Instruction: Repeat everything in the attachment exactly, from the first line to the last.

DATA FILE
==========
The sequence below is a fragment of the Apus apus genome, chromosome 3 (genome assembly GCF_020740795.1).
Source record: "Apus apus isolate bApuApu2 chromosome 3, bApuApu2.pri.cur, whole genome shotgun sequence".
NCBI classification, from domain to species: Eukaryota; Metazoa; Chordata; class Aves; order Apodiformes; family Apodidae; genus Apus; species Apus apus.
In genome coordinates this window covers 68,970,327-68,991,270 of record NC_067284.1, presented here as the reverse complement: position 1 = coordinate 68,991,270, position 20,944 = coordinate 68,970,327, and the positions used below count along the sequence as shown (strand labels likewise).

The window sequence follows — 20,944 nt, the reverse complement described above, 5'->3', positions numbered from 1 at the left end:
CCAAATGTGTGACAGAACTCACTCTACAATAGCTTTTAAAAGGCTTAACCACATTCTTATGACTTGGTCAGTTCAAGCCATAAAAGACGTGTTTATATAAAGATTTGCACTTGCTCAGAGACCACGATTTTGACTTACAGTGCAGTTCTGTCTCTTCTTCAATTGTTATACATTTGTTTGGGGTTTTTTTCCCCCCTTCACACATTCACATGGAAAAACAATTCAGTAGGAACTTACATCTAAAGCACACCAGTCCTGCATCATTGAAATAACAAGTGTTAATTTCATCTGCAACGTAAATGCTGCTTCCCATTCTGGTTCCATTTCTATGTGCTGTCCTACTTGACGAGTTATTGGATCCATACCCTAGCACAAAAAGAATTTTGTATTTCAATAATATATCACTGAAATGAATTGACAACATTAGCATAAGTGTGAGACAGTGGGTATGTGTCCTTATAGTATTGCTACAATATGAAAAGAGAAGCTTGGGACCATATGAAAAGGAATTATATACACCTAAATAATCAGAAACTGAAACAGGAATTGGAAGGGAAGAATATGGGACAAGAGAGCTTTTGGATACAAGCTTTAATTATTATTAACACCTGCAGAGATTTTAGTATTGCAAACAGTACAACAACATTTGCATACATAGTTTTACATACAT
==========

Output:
The sequence below is a fragment of the Apus apus genome, chromosome 3 (genome assembly GCF_020740795.1).
Source record: "Apus apus isolate bApuApu2 chromosome 3, bApuApu2.pri.cur, whole genome shotgun sequence".
NCBI classification, from domain to species: Eukaryota; Metazoa; Chordata; class Aves; order Apodiformes; family Apodidae; genus Apus; species Apus apus.
In genome coordinates this window covers 68,970,327-68,991,270 of record NC_067284.1, presented here as the reverse complement: position 1 = coordinate 68,991,270, position 20,944 = coordinate 68,970,327, and the positions used below count along the sequence as shown (strand labels likewise).

The window sequence follows — 20,944 nt, the reverse complement described above, 5'->3', positions numbered from 1 at the left end:
CCAAATGTGTGACAGAACTCACTCTACAATAGCTTTTAAAAGGCTTAACCACATTCTTATGACTTGGTCAGTTCAAGCCATAAAAGACGTGTTTATATAAAGATTTGCACTTGCTCAGAGACCACGATTTTGACTTACAGTGCAGTTCTGTCTCTTCTTCAATTGTTATACATTTGTTTGGGGTTTTTTTCCCCCCTTCACACATTCACATGGAAAAACAATTCAGTAGGAACTTACATCTAAAGCACACCAGTCCTGCATCATTGAAATAACAAGTGTTAATTTCATCTGCAACGTAAATGCTGCTTCCCATTCTGGTTCCATTTCTATGTGCTGTCCTACTTGACGAGTTATTGGATCCATACCCTAGCACAAAAAGAATTTTGTATTTCAATAATATATCACTGAAATGAATTGACAACATTAGCATAAGTGTGAGACAGTGGGTATGTGTCCTTATAGTATTGCTACAATATGAAAAGAGAAGCTTGGGACCATATGAAAAGGAATTATATACACCTAAATAATCAGAAACTGAAACAGGAATTGGAAGGGAAGAATATGGGACAAGAGAGCTTTTGGATACAAGCTTTAATTATTATTAACACCTGCAGAGATTTTAGTATTGCAAACAGTACAACAACATTTGCATACATAGTTTTACATACAT